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‘Captain RV’ Wages Battle Against Parking Ban

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July 30, 2007 by   Leave a Comment

The mercury was climbing on a recent afternoon in downtown Antioch, Calif., but Captain RV was barely breaking a sweat. Sporting a captain’s hat and cape, and chatting up people as they stopped to read his graffiti-embellished truck, the Antioch resident said there were other places he’d rather be – but fighting for freedom and fair play are keeping him on the job.
According to the Antioch Press, Captain RV – aka Chris Valenta – spends the greater portion of each day driving around Antioch in protest of the city’s proposed crackdown on recreational vehicles in residential driveways. That controversial issue will be decided by Antioch residents at the ballot – just when has yet to be decided. But the Captain has already begun campaigning in support of allowing boats, motorhomes and trailers to be visible from the street.
Carrying a neon-orange sign with slogans such as “Keeping people together is more important than RV/boat pretty” and “Stop discrimination,” Valenta has become the caped crusader of the pro-RV people, albeit an occasionally reluctant one.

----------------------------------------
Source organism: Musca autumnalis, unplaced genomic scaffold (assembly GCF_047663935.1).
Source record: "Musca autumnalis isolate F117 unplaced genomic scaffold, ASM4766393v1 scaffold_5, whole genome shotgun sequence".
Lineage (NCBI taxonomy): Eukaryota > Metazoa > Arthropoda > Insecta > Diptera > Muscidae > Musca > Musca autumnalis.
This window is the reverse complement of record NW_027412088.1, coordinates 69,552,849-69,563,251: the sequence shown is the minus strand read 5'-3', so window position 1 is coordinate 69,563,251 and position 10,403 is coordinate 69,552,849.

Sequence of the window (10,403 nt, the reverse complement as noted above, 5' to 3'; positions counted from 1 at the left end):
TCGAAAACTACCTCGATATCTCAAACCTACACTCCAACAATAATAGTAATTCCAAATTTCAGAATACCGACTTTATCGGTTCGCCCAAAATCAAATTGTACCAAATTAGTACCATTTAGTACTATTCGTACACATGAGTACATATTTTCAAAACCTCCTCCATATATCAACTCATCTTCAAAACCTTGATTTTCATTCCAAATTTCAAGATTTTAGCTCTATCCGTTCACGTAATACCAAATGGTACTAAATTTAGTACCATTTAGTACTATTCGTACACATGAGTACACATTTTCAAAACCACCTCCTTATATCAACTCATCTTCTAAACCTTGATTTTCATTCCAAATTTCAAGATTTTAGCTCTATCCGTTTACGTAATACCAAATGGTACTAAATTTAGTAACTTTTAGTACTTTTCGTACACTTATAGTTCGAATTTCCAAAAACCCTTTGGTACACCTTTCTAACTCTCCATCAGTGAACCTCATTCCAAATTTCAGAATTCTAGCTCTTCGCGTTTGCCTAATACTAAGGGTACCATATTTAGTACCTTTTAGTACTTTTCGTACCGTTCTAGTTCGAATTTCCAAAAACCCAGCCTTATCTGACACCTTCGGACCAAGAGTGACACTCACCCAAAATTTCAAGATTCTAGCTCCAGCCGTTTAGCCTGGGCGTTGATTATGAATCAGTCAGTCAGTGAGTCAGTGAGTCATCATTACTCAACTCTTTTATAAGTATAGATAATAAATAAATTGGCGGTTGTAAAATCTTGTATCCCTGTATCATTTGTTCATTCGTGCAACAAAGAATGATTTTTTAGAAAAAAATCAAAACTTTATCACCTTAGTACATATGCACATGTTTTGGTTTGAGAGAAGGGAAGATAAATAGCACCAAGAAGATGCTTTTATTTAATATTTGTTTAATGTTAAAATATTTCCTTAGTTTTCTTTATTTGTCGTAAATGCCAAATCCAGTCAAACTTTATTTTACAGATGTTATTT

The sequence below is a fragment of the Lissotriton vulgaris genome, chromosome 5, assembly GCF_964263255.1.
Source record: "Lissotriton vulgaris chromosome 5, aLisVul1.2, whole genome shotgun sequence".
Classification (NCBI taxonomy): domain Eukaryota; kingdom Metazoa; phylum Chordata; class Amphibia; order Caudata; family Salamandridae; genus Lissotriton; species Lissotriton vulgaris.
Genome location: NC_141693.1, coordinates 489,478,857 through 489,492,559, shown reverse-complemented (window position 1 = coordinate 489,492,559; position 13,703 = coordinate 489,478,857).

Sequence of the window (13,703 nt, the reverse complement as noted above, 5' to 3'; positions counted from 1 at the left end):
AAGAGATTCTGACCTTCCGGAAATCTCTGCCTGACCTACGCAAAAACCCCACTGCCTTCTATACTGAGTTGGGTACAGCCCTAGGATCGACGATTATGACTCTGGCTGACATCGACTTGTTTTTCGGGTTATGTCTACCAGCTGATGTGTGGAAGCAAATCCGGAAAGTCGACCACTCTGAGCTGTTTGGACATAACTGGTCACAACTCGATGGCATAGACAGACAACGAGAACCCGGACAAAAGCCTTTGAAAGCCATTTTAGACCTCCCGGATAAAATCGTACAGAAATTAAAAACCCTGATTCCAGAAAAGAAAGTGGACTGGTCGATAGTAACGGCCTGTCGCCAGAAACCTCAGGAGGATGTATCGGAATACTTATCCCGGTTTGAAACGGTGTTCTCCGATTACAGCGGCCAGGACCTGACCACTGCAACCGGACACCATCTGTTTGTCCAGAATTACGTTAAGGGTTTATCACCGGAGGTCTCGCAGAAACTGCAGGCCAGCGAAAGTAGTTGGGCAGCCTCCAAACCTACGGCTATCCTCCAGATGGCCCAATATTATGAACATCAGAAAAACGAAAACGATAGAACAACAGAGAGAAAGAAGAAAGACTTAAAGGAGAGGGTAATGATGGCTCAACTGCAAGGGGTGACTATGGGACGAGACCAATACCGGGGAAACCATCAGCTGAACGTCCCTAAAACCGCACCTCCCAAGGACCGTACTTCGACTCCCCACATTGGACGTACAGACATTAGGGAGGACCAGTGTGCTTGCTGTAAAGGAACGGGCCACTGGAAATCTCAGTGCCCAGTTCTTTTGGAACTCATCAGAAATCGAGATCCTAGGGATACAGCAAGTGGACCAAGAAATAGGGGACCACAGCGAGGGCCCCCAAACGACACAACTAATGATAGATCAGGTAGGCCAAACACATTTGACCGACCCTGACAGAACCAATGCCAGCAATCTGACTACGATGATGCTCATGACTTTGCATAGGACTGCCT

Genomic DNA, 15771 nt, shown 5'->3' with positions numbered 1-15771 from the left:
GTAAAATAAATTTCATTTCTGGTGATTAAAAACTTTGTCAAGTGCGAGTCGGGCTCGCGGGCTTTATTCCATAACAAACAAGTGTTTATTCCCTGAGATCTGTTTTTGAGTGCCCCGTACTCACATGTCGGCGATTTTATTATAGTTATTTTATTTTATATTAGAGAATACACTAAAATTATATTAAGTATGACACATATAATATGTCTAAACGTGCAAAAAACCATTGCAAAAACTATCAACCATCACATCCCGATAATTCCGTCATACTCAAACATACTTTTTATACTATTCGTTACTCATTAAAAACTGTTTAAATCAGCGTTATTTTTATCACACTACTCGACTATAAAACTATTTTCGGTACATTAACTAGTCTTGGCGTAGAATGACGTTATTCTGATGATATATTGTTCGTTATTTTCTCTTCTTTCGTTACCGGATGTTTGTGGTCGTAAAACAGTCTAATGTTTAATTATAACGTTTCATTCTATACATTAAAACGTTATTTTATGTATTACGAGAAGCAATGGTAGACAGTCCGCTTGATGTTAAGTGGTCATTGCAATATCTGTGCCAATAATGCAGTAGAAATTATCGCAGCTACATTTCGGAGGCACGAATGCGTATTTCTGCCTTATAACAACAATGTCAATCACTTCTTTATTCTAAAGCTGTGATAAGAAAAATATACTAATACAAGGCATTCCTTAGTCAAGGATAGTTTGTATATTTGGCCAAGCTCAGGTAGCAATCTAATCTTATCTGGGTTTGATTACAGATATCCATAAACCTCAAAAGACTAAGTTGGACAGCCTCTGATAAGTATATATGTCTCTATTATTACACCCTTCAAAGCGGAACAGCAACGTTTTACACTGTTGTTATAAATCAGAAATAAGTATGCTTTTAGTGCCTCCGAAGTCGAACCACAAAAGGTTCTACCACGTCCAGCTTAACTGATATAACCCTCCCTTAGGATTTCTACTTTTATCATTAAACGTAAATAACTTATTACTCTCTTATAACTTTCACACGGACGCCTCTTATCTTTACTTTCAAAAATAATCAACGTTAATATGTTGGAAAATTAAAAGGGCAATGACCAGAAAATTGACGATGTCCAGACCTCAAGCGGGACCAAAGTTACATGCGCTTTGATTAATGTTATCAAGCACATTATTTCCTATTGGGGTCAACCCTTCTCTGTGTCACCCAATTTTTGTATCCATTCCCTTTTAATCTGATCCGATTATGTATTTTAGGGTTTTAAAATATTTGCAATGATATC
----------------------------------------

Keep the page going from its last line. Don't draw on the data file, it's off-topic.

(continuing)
“I’m pissed I have to do this,” said Valenta. “I have children and an aging grandmother to care for, but our freedom is important, too. They cannot take our freedoms and rights away from us.”
The retired semiconductor engineer has vowed to picket the streets of Antioch until the city council changes its stance on the RV controversy, or the issue is decided at the ballot. Valenta contends the whole issue could simply go away if city officials would see reason.
“What I want is for the council to stop the vote, and I want them to go along with the findings of the subcommittee,” said Valenta, a member of that now-defunct subcommittee. “We had it all hashed out, and the only thing we couldn’t agree upon was the number of vehicles allowed, but we believed two was appropriate.
“But they were just testing us; they had no intention of agreeing to our findings. They knew, and we knew, it was going to fail. It’s all political.”
Valenta acknowledges that the Captain RV persona might be a little over the top, but drastic times call for drastic measures. And so far, he said, the reception from residents has been overwhelmingly supportive.
“The only way to fight crazy is with crazy,” he said. “And sure, this is a little extreme, but people are more important than ‘pretty,’ or the blight the city says is created by the RVs. I’m a boat owner and a good neighbor. People can take care of these issues themselves.”
But not all RV owners agree with the Captain’s tactics. Michele Kuslits, president of the Recreational Vehicles and Property Rights Alliance and a former cohort of Valenta on the pro-RV side of the issue, has rejected the Captain’s approach to the problem.
“I respect and admire what Chris is doing,” said Kuslits. “But he’s doing it a little differently than the way we want to go. His way is not our way, but we all want the same things. Our property rights are not up for a vote, and people are understandably angry. I do have to admit, though, he’s got guts.”

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